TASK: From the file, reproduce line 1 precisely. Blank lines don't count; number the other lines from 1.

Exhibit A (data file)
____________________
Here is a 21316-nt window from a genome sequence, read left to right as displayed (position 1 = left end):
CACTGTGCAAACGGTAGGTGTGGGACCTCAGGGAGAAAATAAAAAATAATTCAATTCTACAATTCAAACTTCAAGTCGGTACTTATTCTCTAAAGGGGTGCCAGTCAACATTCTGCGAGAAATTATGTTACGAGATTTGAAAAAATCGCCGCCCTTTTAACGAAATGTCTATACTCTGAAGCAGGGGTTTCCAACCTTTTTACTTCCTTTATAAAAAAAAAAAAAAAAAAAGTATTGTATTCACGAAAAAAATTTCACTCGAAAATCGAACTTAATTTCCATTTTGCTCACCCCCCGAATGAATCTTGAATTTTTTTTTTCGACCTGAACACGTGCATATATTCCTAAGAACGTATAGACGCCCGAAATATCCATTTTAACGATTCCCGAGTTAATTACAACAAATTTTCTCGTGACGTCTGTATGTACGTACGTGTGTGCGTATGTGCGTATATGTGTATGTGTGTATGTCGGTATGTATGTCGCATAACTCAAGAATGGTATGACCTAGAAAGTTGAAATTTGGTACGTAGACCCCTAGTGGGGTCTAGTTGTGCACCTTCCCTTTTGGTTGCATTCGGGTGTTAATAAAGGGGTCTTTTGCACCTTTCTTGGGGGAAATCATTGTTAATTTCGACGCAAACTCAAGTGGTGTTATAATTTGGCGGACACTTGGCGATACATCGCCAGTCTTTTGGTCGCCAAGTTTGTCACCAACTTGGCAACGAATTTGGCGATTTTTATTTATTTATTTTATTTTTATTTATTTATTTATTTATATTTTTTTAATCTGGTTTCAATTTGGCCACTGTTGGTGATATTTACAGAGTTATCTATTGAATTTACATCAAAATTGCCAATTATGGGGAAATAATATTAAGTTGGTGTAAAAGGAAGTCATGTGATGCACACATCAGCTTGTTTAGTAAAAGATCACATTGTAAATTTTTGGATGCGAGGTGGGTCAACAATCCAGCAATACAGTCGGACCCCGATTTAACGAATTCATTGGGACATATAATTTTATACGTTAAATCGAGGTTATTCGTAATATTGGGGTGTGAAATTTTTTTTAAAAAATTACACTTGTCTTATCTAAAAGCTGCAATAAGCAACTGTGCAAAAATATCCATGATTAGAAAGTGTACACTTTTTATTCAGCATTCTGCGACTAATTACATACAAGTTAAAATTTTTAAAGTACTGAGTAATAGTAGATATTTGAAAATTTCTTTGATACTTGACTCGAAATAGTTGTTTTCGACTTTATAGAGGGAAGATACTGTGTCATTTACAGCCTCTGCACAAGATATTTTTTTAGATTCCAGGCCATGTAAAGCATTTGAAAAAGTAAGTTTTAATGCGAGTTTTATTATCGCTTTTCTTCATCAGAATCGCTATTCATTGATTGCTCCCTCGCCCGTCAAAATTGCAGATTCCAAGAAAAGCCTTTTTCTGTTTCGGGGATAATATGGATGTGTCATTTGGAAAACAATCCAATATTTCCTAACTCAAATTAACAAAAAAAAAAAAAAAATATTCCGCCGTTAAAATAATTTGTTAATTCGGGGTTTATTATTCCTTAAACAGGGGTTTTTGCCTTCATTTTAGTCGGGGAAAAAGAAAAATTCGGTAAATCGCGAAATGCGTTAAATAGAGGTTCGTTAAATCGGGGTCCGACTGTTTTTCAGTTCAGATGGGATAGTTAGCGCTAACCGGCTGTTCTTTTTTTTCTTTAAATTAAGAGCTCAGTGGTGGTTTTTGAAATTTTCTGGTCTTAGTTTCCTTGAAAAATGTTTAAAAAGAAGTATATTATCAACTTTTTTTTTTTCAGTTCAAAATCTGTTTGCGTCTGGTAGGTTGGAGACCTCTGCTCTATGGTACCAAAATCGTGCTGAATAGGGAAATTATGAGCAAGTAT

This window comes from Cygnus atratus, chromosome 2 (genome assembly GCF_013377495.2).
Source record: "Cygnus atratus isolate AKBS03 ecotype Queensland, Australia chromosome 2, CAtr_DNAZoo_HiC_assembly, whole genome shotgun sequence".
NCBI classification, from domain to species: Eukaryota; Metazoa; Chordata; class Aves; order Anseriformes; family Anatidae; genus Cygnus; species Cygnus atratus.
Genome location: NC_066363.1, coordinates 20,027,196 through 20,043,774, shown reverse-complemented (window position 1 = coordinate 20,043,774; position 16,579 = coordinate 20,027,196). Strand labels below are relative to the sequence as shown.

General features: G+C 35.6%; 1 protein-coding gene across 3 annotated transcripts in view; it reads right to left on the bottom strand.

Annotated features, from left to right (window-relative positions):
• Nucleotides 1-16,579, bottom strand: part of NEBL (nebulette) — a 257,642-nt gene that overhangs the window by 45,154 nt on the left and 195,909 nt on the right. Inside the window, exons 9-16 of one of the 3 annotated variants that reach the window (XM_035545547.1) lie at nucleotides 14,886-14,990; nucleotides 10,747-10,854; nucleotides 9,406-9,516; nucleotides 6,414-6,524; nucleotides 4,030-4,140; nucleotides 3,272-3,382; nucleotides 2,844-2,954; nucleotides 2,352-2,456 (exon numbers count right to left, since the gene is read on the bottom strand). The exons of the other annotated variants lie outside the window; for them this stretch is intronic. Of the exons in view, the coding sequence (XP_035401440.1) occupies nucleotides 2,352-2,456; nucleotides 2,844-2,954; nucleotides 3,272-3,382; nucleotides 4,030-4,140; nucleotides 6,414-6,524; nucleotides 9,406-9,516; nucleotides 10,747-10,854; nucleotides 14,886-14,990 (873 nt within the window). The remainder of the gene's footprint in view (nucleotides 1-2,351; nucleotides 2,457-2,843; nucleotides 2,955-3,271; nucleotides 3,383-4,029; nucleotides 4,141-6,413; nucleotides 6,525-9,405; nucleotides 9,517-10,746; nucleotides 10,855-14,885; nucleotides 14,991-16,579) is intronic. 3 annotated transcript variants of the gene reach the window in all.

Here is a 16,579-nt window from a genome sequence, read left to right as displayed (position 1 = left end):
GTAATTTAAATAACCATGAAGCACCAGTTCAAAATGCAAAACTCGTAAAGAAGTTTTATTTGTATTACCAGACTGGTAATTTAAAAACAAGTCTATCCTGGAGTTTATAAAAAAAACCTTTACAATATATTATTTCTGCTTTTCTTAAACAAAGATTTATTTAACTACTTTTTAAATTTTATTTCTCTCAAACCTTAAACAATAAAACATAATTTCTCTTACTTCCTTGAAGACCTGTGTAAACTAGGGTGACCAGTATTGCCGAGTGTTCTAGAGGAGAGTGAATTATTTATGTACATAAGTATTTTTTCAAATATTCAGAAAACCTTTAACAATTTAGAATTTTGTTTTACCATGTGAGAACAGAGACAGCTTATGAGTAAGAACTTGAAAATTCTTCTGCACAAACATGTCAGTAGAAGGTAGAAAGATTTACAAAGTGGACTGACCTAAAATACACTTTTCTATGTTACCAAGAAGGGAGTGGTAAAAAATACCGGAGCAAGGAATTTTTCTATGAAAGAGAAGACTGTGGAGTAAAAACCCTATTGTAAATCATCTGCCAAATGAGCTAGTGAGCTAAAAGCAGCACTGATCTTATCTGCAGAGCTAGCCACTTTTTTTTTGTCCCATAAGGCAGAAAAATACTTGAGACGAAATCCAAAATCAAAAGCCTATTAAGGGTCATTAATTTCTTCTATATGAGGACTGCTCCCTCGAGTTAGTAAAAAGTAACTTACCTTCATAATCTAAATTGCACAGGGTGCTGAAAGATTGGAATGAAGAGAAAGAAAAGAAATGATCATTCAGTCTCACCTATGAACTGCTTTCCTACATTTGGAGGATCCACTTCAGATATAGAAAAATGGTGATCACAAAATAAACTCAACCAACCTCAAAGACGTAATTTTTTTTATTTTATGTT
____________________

Here is a 21316-nt window from a genome sequence, read left to right as displayed (position 1 = left end):